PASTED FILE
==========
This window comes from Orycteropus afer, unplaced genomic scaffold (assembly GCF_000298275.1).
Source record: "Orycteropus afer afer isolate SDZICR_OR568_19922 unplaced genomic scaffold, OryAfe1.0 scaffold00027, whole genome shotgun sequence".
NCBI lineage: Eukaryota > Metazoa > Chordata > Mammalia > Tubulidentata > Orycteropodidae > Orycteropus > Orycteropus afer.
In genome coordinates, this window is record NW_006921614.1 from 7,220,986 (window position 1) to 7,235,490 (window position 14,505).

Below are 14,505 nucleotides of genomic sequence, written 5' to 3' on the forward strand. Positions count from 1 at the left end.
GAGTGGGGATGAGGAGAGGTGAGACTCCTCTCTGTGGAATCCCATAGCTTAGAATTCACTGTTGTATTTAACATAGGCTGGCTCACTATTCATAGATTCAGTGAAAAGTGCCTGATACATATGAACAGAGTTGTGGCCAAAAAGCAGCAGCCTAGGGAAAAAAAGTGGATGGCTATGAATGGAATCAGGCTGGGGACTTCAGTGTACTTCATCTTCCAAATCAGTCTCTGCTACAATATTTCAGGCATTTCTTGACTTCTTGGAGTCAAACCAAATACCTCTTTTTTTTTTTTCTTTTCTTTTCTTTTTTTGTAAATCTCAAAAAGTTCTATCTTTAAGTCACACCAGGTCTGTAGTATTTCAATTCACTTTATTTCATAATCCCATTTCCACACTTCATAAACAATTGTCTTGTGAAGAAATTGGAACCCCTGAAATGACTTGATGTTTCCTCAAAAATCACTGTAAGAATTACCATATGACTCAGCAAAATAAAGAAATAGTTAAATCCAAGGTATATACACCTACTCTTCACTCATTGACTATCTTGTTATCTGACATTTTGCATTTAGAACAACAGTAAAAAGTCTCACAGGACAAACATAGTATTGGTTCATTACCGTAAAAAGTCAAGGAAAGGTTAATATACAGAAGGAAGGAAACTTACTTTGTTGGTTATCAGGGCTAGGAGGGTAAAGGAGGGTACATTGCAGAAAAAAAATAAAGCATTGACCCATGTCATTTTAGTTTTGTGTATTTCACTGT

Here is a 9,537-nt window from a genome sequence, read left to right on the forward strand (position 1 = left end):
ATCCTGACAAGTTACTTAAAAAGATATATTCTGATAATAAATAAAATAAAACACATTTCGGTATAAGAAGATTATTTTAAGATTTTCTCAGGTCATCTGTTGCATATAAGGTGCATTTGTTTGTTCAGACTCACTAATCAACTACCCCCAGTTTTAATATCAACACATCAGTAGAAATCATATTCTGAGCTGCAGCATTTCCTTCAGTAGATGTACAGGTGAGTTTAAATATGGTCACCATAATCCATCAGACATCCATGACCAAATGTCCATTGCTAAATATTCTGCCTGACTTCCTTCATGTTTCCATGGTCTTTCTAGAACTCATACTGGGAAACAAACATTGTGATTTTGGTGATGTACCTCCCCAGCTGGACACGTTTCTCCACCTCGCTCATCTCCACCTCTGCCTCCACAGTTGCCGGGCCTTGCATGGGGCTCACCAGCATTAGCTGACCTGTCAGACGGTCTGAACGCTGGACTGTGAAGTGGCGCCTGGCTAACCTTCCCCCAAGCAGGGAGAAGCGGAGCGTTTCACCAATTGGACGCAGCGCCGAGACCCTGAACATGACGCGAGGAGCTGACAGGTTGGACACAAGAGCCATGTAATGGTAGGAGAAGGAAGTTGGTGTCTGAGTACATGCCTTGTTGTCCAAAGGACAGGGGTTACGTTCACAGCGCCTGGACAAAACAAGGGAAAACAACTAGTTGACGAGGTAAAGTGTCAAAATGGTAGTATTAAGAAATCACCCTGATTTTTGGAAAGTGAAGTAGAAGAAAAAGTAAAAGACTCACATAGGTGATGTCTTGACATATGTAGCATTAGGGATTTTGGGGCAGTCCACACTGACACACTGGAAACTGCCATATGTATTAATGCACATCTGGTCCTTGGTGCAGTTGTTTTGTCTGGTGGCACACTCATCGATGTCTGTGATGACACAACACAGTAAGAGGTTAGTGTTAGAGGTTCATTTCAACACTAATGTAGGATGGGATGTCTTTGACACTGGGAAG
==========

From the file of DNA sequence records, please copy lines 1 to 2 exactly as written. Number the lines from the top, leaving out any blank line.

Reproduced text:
This window comes from Orycteropus afer, unplaced genomic scaffold (assembly GCF_000298275.1).
Source record: "Orycteropus afer afer isolate SDZICR_OR568_19922 unplaced genomic scaffold, OryAfe1.0 scaffold00027, whole genome shotgun sequence".